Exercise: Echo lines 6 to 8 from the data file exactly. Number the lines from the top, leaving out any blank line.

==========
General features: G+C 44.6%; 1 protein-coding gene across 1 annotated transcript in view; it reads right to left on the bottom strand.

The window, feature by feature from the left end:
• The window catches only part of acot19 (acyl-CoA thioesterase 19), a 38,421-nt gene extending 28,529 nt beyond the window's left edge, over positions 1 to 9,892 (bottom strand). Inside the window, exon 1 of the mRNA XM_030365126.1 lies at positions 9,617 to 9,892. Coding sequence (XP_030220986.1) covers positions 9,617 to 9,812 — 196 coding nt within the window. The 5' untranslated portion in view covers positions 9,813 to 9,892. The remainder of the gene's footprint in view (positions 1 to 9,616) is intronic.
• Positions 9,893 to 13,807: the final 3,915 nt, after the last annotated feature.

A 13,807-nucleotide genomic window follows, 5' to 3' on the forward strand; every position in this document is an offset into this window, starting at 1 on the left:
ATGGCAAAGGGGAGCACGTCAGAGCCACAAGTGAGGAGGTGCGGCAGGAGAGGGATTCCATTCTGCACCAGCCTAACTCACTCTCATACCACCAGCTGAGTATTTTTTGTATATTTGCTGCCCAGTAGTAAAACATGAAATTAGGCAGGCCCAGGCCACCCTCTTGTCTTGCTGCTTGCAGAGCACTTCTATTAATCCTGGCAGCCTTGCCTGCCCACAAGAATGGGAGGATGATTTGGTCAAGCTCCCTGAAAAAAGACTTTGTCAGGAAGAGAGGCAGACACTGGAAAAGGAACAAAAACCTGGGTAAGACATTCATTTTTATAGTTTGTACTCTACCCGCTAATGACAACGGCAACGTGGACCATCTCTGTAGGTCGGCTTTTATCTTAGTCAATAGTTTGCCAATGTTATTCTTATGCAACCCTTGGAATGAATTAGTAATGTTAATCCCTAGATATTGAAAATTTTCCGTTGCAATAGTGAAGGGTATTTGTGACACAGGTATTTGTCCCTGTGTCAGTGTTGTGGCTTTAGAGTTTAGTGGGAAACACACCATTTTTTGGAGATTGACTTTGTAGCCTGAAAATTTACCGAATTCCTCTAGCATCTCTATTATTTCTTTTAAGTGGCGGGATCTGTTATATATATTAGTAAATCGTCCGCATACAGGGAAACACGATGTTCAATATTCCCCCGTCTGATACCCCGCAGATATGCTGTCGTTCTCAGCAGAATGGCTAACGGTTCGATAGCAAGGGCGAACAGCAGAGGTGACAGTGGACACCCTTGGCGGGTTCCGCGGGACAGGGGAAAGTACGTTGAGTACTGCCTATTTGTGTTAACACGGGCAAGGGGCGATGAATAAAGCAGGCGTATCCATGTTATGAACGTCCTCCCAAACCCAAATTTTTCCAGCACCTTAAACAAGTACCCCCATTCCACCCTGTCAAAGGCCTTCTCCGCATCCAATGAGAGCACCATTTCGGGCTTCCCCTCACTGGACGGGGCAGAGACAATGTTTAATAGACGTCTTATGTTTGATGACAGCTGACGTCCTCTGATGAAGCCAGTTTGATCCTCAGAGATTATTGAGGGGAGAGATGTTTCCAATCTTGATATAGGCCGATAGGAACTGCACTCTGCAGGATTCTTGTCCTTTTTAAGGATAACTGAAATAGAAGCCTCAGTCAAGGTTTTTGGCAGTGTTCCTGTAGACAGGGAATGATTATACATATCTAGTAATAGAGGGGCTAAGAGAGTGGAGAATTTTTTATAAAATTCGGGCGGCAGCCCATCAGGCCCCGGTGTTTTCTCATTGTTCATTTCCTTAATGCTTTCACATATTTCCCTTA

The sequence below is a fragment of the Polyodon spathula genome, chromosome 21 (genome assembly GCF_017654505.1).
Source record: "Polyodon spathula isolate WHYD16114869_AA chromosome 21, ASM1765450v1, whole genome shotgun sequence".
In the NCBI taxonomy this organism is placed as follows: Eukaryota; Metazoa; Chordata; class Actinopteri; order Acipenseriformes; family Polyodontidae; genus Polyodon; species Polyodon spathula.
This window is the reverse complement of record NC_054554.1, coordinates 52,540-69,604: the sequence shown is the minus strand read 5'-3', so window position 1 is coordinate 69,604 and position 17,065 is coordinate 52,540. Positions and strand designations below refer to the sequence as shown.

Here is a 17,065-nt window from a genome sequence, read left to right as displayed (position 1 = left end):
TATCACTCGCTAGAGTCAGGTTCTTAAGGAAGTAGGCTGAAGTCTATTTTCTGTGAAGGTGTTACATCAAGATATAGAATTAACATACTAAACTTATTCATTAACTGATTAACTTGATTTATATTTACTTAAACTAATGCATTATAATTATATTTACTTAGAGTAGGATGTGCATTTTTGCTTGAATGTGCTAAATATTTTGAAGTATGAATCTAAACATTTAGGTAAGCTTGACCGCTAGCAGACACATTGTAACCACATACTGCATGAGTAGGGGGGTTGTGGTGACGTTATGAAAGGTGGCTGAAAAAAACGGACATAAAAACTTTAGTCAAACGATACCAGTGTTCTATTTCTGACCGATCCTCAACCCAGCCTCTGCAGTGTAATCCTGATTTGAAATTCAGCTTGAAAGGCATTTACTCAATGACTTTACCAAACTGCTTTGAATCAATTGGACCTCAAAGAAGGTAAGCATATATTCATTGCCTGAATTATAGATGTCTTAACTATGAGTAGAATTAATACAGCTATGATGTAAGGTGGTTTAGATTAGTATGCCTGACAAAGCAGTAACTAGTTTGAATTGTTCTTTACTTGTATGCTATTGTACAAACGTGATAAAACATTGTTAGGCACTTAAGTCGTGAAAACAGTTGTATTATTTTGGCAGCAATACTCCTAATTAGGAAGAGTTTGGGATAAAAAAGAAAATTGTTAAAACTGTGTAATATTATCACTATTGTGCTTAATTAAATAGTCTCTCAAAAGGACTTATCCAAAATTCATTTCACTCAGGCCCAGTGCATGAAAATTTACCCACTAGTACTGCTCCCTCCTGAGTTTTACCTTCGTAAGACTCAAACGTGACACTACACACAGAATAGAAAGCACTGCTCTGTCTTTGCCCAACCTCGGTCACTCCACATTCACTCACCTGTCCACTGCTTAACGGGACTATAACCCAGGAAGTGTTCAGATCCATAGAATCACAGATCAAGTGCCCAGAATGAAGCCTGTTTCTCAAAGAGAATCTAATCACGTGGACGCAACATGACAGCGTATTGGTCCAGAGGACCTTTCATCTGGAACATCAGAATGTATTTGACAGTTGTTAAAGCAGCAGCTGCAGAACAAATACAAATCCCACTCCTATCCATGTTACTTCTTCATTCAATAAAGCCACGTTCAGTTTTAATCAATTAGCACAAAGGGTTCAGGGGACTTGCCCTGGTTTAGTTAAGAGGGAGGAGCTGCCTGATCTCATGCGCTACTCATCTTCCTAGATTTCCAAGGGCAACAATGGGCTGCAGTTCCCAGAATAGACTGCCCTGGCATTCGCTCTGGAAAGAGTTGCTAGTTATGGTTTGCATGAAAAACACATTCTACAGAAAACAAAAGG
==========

ATGGCAAAGGGGAGCACGTCAGAGCCACAAGTGAGGAGGTGCGGCAGGAGAGGGATTCCATTCTGCACCAGCCTAACTCACTCTCATACCACCAGCTGAGTATTTTTTGTATATTTGCTGCCCAGTAGTAAAACATGAAATTAGGCAGGCCCAGGCCACCCTCTTGTCTTGCTGCTTGCAGAGCACTTCTATTAATCCTGGCAGCCTTGCCTGCCCACAAGAATGGGAGGATGATTTGGTCAAGCTCCCTGAAAAAAGACTTTGTCAGGAAGAGAGGCAGACACTGGAAAAGGAACAAAAACCTGGGTAAGACATTCATTTTTATAGTTTGTACTCTACCCGCTAATGACAACGGCAACGTGGACCATCTCTGTAGGTCGGCTTTTATCTTAGTCAATAGTTTGCCAATGTTATTCTTATGCAACCCTTGGAATGAATTAGTAATGTTAATCCCTAGATATTGAAAATTTTCCGTTGCAATAGTGAAGGGTATTTGTGACACAGGTATTTGTCCCTGTGTCAGTGTTGTGGCTTTAGAGTTTAGTGGGAAACACACCATTTTTTGGAGATTGACTTTGTAGCCTGAAAATTTACCGAATTCCTCTAGCATCTCTATTATTTCTTTTAAGTGGCGGGATCTGTTATATATATTAGTAAATCGTCCGCATACAGGGAAACACGATGTTCAATATTCCCCCGTCTGATACCCCGCAGATATGCTGTCGTTCTCAGCAGAATGGCTAACGGTTCGATAGCAAGGGCGAACAGCAGAGGTGACAGTGGACACCCTTGGCGGGTTCCGCGGGACAGGGGAAAGTACGTTGAGTACTGCCTATTTGTGTTAACACGGGCAAGGGGCGATGAATAAAGCAGGCGTATCCATGTTATGAACGTCCTCCCAAACCCAAATTTTTCCAGCACCTTAAACAAGTACCCCCATTCCACCCTGTCAAAGGCCTTCTCCGCATCCAATGAGAGCACCATTTCGGGCTTCCCCTCACTGGACGGGGCAGAGACAATGTTTAATAGACGTCTTATGTTTGATGACAGCTGACGTCCTCTGATGAAGCCAGTTTGATCCTCAGAGATTATTGAGGGGAGAGATGTTTCCAATCTTGATATAGGCCGATAGGAACTGCACTCTGCAGGATTCTTGTCCTTTTTAAGGATAACTGAAATAGAAGCCTCAGTCAAGGTTTTTGGCAGTGTTCCTGTAGACAGGGAATGATTATACATATCTAGTAATAGAGGGGCTAAGAGAGTGGAGAATTTTTTATAAAATTCGGGCGGCAGCCCATCAGGCCCCGGTGTTTTCTCATTGTTCATTTCCTTAATGCTTTCACATATTTCCCTTA

The sequence below is a fragment of the Polyodon spathula genome, chromosome 21 (genome assembly GCF_017654505.1).
Source record: "Polyodon spathula isolate WHYD16114869_AA chromosome 21, ASM1765450v1, whole genome shotgun sequence".